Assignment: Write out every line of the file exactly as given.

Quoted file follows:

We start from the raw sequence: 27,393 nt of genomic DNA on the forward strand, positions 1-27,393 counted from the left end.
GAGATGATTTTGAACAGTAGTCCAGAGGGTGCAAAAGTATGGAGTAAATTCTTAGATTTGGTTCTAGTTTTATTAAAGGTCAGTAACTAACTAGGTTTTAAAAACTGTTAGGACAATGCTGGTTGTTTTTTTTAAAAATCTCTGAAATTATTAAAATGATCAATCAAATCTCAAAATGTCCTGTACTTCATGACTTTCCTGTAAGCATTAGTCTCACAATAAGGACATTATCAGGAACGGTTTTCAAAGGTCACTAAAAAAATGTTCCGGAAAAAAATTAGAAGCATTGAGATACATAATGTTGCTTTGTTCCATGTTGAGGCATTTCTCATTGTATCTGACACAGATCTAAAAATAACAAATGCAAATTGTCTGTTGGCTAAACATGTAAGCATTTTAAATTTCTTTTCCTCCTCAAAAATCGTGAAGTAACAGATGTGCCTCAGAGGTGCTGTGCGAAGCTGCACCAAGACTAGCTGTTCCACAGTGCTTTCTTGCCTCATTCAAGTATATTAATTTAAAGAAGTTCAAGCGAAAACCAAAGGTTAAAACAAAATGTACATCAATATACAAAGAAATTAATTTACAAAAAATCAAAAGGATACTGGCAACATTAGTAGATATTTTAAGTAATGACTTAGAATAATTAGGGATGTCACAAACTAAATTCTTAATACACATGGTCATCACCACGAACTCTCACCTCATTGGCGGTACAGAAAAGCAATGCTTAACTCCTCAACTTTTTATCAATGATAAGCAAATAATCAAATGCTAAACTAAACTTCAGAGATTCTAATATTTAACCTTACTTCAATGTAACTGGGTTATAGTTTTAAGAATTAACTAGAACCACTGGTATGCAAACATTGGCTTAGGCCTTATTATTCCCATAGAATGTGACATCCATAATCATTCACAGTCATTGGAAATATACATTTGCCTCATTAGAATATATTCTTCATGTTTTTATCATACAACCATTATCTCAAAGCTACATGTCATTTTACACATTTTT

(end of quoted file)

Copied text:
We start from the raw sequence: 27,393 nt of genomic DNA on the forward strand, positions 1-27,393 counted from the left end.
GAGATGATTTTGAACAGTAGTCCAGAGGGTGCAAAAGTATGGAGTAAATTCTTAGATTTGGTTCTAGTTTTATTAAAGGTCAGTAACTAACTAGGTTTTAAAAACTGTTAGGACAATGCTGGTTGTTTTTTTTAAAAATCTCTGAAATTATTAAAATGATCAATCAAATCTCAAAATGTCCTGTACTTCATGACTTTCCTGTAAGCATTAGTCTCACAATAAGGACATTATCAGGAACGGTTTTCAAAGGTCACTAAAAAAATGTTCCGGAAAAAAATTAGAAGCATTGAGATACATAATGTTGCTTTGTTCCATGTTGAGGCATTTCTCATTGTATCTGACACAGATCTAAAAATAACAAATGCAAATTGTCTGTTGGCTAAACATGTAAGCATTTTAAATTTCTTTTCCTCCTCAAAAATCGTGAAGTAACAGATGTGCCTCAGAGGTGCTGTGCGAAGCTGCACCAAGACTAGCTGTTCCACAGTGCTTTCTTGCCTCATTCAAGTATATTAATTTAAAGAAGTTCAAGCGAAAACCAAAGGTTAAAACAAAATGTACATCAATATACAAAGAAATTAATTTACAAAAAATCAAAAGGATACTGGCAACATTAGTAGATATTTTAAGTAATGACTTAGAATAATTAGGGATGTCACAAACTAAATTCTTAATACACATGGTCATCACCACGAACTCTCACCTCATTGGCGGTACAGAAAAGCAATGCTTAACTCCTCAACTTTTTATCAATGATAAGCAAATAATCAAATGCTAAACTAAACTTCAGAGATTCTAATATTTAACCTTACTTCAATGTAACTGGGTTATAGTTTTAAGAATTAACTAGAACCACTGGTATGCAAACATTGGCTTAGGCCTTATTATTCCCATAGAATGTGACATCCATAATCATTCACAGTCATTGGAAATATACATTTGCCTCATTAGAATATATTCTTCATGTTTTTATCATACAACCATTATCTCAAAGCTACATGTCATTTTACACATTTTT